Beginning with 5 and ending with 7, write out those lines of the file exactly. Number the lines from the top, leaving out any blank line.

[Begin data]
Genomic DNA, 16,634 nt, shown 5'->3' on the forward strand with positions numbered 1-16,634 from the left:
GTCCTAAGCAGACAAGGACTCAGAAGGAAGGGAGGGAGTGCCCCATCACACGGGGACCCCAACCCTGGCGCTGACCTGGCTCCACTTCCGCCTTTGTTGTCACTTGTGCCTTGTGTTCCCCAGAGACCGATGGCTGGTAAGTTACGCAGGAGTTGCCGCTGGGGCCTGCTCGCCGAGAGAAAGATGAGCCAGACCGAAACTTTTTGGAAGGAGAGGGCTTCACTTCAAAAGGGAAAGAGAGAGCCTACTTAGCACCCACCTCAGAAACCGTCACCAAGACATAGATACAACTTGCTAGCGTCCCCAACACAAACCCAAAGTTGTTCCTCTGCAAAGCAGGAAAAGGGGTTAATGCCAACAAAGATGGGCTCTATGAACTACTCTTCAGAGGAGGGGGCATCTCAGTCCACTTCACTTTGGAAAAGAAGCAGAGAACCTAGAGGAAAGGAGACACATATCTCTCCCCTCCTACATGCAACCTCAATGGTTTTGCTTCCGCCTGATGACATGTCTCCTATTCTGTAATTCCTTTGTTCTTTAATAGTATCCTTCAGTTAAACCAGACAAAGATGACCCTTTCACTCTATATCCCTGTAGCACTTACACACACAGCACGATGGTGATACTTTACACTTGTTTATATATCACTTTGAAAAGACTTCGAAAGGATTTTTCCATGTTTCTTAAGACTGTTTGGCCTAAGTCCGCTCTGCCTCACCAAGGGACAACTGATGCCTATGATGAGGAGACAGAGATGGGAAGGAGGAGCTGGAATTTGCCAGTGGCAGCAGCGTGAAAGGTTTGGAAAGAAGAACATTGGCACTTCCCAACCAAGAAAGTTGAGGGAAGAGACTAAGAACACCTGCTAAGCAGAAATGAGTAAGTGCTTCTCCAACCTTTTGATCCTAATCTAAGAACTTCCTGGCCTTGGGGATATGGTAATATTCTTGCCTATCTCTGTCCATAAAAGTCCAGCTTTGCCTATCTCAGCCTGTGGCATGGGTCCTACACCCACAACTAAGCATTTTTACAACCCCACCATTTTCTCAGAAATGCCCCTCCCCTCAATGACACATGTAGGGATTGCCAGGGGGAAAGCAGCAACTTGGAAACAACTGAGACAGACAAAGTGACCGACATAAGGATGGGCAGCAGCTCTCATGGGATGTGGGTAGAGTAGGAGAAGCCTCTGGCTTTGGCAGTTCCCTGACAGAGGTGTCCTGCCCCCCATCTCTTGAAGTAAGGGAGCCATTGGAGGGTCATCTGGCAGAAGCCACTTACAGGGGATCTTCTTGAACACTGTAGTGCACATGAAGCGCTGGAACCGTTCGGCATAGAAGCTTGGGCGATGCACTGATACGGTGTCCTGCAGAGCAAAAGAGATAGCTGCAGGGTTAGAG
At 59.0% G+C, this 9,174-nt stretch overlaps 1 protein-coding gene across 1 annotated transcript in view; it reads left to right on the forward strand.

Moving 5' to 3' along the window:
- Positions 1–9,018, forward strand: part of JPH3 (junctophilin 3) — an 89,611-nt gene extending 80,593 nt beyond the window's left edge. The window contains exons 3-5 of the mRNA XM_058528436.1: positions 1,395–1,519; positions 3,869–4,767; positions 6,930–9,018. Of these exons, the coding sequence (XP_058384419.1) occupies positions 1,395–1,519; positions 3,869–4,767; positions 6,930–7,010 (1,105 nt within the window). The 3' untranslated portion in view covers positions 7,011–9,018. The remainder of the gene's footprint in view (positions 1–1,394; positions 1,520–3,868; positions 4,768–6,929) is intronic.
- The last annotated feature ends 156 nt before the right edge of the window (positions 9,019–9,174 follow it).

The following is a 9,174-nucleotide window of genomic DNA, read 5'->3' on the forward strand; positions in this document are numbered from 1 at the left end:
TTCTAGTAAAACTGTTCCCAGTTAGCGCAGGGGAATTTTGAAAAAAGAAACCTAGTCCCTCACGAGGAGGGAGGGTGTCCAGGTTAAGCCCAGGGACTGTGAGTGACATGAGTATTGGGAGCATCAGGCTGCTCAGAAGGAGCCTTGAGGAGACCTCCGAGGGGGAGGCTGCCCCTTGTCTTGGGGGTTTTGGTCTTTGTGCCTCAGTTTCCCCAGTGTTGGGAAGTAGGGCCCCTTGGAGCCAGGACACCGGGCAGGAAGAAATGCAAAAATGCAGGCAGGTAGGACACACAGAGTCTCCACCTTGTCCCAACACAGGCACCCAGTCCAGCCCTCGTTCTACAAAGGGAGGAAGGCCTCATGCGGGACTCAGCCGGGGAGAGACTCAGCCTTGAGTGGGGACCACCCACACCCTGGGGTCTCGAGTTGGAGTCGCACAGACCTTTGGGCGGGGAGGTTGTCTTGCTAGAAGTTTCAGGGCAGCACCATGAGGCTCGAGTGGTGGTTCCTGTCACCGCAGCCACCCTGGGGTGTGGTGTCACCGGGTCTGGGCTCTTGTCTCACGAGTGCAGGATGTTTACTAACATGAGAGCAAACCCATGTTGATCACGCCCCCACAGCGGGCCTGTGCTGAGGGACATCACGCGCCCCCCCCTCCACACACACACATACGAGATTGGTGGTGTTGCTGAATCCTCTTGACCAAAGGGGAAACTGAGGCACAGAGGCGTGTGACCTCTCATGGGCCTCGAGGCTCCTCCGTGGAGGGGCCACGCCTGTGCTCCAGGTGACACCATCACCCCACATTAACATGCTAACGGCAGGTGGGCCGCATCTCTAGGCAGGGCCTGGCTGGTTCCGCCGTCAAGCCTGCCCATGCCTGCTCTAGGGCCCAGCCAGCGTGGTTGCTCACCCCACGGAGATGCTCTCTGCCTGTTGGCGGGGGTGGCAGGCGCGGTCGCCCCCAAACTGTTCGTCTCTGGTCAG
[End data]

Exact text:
- Positions 1–9,018, forward strand: part of JPH3 (junctophilin 3) — an 89,611-nt gene extending 80,593 nt beyond the window's left edge. The window contains exons 3-5 of the mRNA XM_058528436.1: positions 1,395–1,519; positions 3,869–4,767; positions 6,930–9,018. Of these exons, the coding sequence (XP_058384419.1) occupies positions 1,395–1,519; positions 3,869–4,767; positions 6,930–7,010 (1,105 nt within the window). The 3' untranslated portion in view covers positions 7,011–9,018. The remainder of the gene's footprint in view (positions 1–1,394; positions 1,520–3,868; positions 4,768–6,929) is intronic.
- The last annotated feature ends 156 nt before the right edge of the window (positions 9,019–9,174 follow it).

The following is a 9,174-nucleotide window of genomic DNA, read 5'->3' on the forward strand; positions in this document are numbered from 1 at the left end: